Around 1 in every 2,000 people in the UK may carry variant Creutzfeldt-Jakob disease (vCJD) proteins, more commonly known as "mad cow" disease or bovine spongiform encephalopathy (BSE). This is according to a study published in the BMJ.
Variant CJD is a fatal degenerative brain disease. According to the Centers for Disease Control and Prevention (CDC), the median duration of illness from vCJD is 14 months, while the median age at death from the disease is 28-years-old.
The illness was first described in the UK in 1996 and is thought to have resulted from transmission of infection from BSE in cattle to humans through meat products.
According to the team of UK researchers, there have been 177 clinical cases of vCJD to date in the UK.
According to the World Health Organization (WHO), there have been only three cases of vCJD reported in the US between 1996 and March 2011. However, previous studies have estimated that around 1 in 4,000 people may carry vCJD prions.
There is uncertainty surrounding the number of people who will eventually develop the disease, and it is unclear whether carriers risk transmitting the disease through blood transfusion or surgery.
Because of these cloudy areas, the researchers wanted to conduct a survey in order to more accurately determine how many people in the UK could be carriers of vCJD, and to identify the genotype of the carriers.
The research team analyzed more than 32,000 appendix samples over 41 hospitals from people who had their appendix removed between 2000 and 2012.
It was found that 16 samples were positive for abnormal prion proteins. This is the equivalent of an overall prevalence of 493 per million population. From this, the researchers estimated that 1 in 2,000 people are likely to be carriers of vCJD.
Furthermore, it was found that the presence of the vCJD protein was similar in both men and women, and did not differ significantly in people born between 1941 and 1960 and those born between 1961 and 1985.
VV genotype 'may be more susceptible to vCJD'
The researchers then carried out genetic testing of the 16 vCJD-positive appendix samples.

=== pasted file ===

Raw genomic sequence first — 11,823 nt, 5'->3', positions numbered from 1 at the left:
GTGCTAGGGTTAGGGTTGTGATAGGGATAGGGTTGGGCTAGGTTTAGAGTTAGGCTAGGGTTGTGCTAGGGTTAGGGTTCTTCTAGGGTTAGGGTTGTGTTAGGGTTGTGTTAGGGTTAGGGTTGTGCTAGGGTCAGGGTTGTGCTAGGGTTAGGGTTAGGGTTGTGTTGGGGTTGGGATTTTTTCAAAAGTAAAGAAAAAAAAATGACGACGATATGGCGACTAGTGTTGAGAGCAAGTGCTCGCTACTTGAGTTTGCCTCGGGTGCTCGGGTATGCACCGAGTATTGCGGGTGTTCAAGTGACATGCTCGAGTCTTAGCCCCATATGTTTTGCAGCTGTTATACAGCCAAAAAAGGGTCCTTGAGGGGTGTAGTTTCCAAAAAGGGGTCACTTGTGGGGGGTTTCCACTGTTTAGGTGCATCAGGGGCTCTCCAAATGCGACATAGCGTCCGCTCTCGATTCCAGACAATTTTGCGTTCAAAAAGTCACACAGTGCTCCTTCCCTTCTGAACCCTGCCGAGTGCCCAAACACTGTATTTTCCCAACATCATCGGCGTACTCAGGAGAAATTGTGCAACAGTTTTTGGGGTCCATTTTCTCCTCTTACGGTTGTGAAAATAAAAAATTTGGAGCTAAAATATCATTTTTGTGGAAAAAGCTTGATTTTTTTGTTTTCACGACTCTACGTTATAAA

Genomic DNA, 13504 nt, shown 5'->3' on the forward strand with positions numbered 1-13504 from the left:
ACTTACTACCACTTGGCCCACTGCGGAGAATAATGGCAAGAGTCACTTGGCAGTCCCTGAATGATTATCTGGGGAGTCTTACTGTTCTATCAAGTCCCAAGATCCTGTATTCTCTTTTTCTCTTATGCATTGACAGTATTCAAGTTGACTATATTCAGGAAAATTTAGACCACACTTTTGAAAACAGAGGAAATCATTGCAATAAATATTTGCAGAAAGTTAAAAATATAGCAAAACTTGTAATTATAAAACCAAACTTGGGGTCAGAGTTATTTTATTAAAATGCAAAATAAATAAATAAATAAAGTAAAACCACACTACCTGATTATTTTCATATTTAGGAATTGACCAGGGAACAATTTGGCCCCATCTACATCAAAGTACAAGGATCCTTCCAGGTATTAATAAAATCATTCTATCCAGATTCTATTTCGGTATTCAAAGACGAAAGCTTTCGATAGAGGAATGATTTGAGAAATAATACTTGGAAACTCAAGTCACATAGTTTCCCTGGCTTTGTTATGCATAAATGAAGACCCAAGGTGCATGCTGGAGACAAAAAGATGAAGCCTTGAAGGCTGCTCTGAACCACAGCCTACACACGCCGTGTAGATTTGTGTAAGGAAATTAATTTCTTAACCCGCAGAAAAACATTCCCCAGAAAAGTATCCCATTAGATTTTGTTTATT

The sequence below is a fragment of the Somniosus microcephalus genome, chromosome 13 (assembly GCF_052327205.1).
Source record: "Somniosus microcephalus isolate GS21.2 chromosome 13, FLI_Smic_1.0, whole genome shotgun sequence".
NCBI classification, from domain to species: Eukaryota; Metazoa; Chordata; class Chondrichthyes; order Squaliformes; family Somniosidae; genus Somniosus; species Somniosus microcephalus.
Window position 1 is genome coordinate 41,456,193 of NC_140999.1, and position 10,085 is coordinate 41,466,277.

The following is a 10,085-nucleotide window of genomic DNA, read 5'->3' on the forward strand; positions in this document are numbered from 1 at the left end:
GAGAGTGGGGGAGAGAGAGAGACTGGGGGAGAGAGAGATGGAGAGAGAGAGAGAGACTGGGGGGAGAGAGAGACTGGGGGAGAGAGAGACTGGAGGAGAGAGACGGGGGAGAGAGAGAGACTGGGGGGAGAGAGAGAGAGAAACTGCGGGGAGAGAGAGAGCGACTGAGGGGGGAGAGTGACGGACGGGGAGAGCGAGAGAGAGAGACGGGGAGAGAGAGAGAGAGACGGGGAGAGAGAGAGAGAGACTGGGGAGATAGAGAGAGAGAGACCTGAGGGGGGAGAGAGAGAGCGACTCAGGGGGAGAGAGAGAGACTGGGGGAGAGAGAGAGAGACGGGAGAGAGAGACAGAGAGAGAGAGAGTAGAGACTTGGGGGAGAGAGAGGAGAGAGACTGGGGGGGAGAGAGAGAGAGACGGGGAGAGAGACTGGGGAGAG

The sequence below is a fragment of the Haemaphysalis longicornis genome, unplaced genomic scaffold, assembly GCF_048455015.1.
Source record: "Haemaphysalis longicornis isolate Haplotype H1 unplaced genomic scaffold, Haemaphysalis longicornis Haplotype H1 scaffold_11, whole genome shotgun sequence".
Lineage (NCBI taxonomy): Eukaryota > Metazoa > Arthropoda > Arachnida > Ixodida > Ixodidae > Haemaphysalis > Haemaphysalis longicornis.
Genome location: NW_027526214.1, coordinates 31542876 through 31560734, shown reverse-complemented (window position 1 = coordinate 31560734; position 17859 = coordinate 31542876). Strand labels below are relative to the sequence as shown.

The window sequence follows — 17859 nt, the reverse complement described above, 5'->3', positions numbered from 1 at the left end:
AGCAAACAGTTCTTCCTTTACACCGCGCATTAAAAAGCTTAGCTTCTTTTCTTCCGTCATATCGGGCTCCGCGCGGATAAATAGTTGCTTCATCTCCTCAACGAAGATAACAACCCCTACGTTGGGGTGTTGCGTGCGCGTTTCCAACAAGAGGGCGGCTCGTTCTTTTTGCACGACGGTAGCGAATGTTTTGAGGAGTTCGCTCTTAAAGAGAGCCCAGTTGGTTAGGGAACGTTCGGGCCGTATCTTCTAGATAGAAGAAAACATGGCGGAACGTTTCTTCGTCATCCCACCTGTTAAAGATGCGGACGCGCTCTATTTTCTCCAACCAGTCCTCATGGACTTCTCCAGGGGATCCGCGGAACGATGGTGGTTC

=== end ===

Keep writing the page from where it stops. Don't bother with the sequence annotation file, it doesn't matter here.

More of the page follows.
Compared with the general UK population, the samples showed a higher proportion of valine homozygous (VV) genotype on codon 129 of the gene encoding the prion protein (PRNP). The study authors note that to date, all 177 patients with vCJD have been of methionine homozygous (MM) genotype.
From this, the researchers say they are concerned that those with the VV genotype could be more susceptible to vCJD over prolonged incubation periods, or they may show no clinical signs of the disease.
Unanswered questions 'warrant further studies'
Although the study authors recognize the number of patients with clinical vCJD is significantly below the prevalence suggested in their research, they note further studies are needed in order to develop tests able to detect abnormal protein in the blood.
Additionally, the researchers say that further studies are needed to analyze tissue prior to the 1970s, before BSE first appeared.
In an editorial linked to the study, Roland Salmon, a retired consultant epidemiologist, notes that although there has been increased knowledge of the disease, there are still many unanswered questions:"What is the disease phenotype and natural course of variant CJD in genotypes other than MM? What other animal prion diseases may be zoonotic?"
"The replication mechanisms first seen in prion proteins have now been identified in other proteins involved in other common neurodegenerative diseases, including Aβ, amyloid-β in Alzheimer's disease, a-synuclein in Parkinson's disease, and tau in several different conditions. How often, if ever, are any of these transmissible?"
He concludes that the UK's prion research capacity with expertise in human and veterinary disease surveillance and pathology are well placed to answer these questions and that "further disinvestment would be premature."